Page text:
Now she has the paper to prove it! Big congratulations are in order for our Creative Strategist and long-time aasmanite, Eleanor, who has just graduated from her Master's program! We are very proud of her and wanted to take this opportunity to ask her a few questions about her grad school experience.
A: First can you tell us the how, what and where? What did you get, where did you get it and a bit about the program in general?
E: Whew. That’s a lot of questions right up front. I’ll try to be brief in talking about the last two years!
A: What was your favorite part of the Grad school experience?
E: Hands down, being in New York. The valedictorian at the Graduation Ceremony described the city as a professor that all students share and I think that is true. Inspiration finds you everywhere. I went to conferences on design, the history of international picture books, personal branding and more. Some were put on by the school but many weren’t.
A: What new skills do you bring to aasman?
E: Mastering remote working is certainly a new asset. For the past year I’ve been working in Whitehorse from Brooklyn. But more importantly, my arsenal of design tools is bursting at the seams. Three key concepts include human-centered design to ensure your target audience is your most critical expert; prototyping as part of early concept development; and agile design methods to manage flexibility within long-term solutions.
Before I applied for the program I found myself advising clients on how to modify their businesses based on their brand values, but because my background was in communication design and not in business I felt uncomfortable in the business realm. That’s been replaced by confidence. Want to talk about your business model? Ask me!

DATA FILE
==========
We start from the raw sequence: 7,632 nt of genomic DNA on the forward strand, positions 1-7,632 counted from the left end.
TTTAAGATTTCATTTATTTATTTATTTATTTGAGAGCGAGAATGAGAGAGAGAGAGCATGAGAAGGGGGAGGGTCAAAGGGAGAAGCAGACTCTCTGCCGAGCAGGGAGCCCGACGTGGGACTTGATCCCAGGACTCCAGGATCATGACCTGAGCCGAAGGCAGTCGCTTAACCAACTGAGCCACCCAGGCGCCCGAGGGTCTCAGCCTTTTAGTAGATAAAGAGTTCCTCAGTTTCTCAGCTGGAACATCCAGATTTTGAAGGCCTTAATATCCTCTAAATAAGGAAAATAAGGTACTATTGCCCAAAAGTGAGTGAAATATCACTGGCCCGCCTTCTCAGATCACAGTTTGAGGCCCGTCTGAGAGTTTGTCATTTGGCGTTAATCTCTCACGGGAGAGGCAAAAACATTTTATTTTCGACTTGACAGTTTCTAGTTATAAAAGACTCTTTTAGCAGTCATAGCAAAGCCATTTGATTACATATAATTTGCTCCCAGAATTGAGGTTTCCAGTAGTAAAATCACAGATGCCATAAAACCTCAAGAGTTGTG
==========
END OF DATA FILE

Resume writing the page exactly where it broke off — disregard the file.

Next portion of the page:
Aside from the business angle I should mention the work we did with social innovation. Social marketing is some of my favourite work to do at aasman – many of our government clients are helping Canadians change their ways for the better. A number of my classes dove into theories of change, researching community issues, and ways to resolve them through design thinking.
I had a class at the global innovation consultancy, IDEO. I worked with a clean energy accelerator NYCACRE. I pitched ideas to tech venture entrepreneurs alongside financial analysts, start-up owners, and graphic designers. I designed a business that helps retirees become self-employed or find part-time work. All of these experiences have added immeasurably to my work as a creative strategist here.
A: How does it feel to be finished?
E: My head is spinning with buzzwords and I’m still trying to shake the anxiety of constant deadlines. But I feel fabulous – excited about making positive change in the world.
A: What’s next?
E: A month of school-free New York City! Wahooo! If you’re in town, drop me a line. On Canada day I’ll begin my journey back to the West Coast of Canada and I’ll be setting up my remote aasman office in Vancouver. Then, in July, up to Whitehorse for a few weeks!
A: Do you have any advice for others looking into this field of study?
E: One of my professors would always tell us “I don’t care what you think – prove it,” and frankly that makes a lot of sense. Many people consider design to be an intuitive art, one where a mysterious muse is responsible for great results, but that is far from the truth. Like a science, design thinking is founded in research, experimentation and synthesis.
It’s about trusting a process that’s based on discovery. It can appear risky because the systematic approach requires that you not know the answers at the beginning of a project – so scary, but so valuable!